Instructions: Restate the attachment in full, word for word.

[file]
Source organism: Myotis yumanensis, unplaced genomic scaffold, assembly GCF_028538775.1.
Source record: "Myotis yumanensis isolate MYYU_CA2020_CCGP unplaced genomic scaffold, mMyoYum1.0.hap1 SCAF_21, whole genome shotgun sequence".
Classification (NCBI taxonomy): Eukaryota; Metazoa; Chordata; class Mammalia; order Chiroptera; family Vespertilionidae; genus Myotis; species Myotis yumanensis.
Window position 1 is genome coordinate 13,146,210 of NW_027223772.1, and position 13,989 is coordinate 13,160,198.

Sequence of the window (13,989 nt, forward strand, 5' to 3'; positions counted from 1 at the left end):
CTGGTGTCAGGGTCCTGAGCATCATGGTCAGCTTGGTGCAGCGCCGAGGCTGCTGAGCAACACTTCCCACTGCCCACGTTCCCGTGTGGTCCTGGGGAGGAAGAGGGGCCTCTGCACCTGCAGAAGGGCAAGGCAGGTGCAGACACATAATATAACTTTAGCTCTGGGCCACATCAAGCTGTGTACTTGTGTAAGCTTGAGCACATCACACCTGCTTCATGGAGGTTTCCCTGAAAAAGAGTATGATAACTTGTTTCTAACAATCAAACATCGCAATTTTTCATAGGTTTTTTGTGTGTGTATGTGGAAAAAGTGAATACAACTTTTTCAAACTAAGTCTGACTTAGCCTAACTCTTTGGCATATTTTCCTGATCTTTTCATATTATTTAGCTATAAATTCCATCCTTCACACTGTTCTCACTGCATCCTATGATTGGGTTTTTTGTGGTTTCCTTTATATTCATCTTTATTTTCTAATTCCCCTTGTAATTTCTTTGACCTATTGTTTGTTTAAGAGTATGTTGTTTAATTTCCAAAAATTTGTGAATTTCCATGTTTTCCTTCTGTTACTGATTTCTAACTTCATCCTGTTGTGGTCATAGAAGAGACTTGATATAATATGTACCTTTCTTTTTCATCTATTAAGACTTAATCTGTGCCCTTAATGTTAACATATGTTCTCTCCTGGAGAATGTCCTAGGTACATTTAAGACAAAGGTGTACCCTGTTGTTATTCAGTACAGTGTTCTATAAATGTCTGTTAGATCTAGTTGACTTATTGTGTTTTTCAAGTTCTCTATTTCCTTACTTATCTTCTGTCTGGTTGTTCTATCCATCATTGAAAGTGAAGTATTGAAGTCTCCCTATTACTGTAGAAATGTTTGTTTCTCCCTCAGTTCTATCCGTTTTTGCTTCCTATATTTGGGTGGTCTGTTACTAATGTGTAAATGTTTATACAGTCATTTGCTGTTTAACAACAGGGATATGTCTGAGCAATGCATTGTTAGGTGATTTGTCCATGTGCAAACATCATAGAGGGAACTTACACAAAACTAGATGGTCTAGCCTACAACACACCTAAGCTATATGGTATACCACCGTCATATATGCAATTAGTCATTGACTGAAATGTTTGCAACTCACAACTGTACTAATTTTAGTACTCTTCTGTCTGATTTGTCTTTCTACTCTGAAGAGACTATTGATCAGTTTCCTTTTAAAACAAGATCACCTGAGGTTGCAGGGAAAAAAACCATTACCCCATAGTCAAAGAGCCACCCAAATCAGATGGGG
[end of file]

Source organism: Myotis yumanensis, unplaced genomic scaffold, assembly GCF_028538775.1.
Source record: "Myotis yumanensis isolate MYYU_CA2020_CCGP unplaced genomic scaffold, mMyoYum1.0.hap1 SCAF_21, whole genome shotgun sequence".
Classification (NCBI taxonomy): Eukaryota; Metazoa; Chordata; class Mammalia; order Chiroptera; family Vespertilionidae; genus Myotis; species Myotis yumanensis.
Window position 1 is genome coordinate 13,146,210 of NW_027223772.1, and position 13,989 is coordinate 13,160,198.

Sequence of the window (13,989 nt, forward strand, 5' to 3'; positions counted from 1 at the left end):
CTGGTGTCAGGGTCCTGAGCATCATGGTCAGCTTGGTGCAGCGCCGAGGCTGCTGAGCAACACTTCCCACTGCCCACGTTCCCGTGTGGTCCTGGGGAGGAAGAGGGGCCTCTGCACCTGCAGAAGGGCAAGGCAGGTGCAGACACATAATATAACTTTAGCTCTGGGCCACATCAAGCTGTGTACTTGTGTAAGCTTGAGCACATCACACCTGCTTCATGGAGGTTTCCCTGAAAAAGAGTATGATAACTTGTTTCTAACAATCAAACATCGCAATTTTTCATAGGTTTTTTGTGTGTGTATGTGGAAAAAGTGAATACAACTTTTTCAAACTAAGTCTGACTTAGCCTAACTCTTTGGCATATTTTCCTGATCTTTTCATATTATTTAGCTATAAATTCCATCCTTCACACTGTTCTCACTGCATCCTATGATTGGGTTTTTTGTGGTTTCCTTTATATTCATCTTTATTTTCTAATTCCCCTTGTAATTTCTTTGACCTATTGTTTGTTTAAGAGTATGTTGTTTAATTTCCAAAAATTTGTGAATTTCCATGTTTTCCTTCTGTTACTGATTTCTAACTTCATCCTGTTGTGGTCATAGAAGAGACTTGATATAATATGTACCTTTCTTTTTCATCTATTAAGACTTAATCTGTGCCCTTAATGTTAACATATGTTCTCTCCTGGAGAATGTCCTAGGTACATTTAAGACAAAGGTGTACCCTGTTGTTATTCAGTACAGTGTTCTATAAATGTCTGTTAGATCTAGTTGACTTATTGTGTTTTTCAAGTTCTCTATTTCCTTACTTATCTTCTGTCTGGTTGTTCTATCCATCATTGAAAGTGAAGTATTGAAGTCTCCCTATTACTGTAGAAATGTTTGTTTCTCCCTCAGTTCTATCCGTTTTTGCTTCCTATATTTGGGTGGTCTGTTACTAATGTGTAAATGTTTATACAGTCATTTGCTGTTTAACAACAGGGATATGTCTGAGCAATGCATTGTTAGGTGATTTGTCCATGTGCAAACATCATAGAGGGAACTTACACAAAACTAGATGGTCTAGCCTACAACACACCTAAGCTATATGGTATACCACCGTCATATATGCAATTAGTCATTGACTGAAATGTTTGCAACTCACAACTGTACTAATTTTAGTACTCTTCTGTCTGATTTGTCTTTCTACTCTGAAGAGACTATTGATCAGTTTCCTTTTAAAACAAGATCACCTGAGGTTGCAGGGAAAAAAACCATTACCCCATAGTCAAAGAGCCACCCAAATCAGATGGGG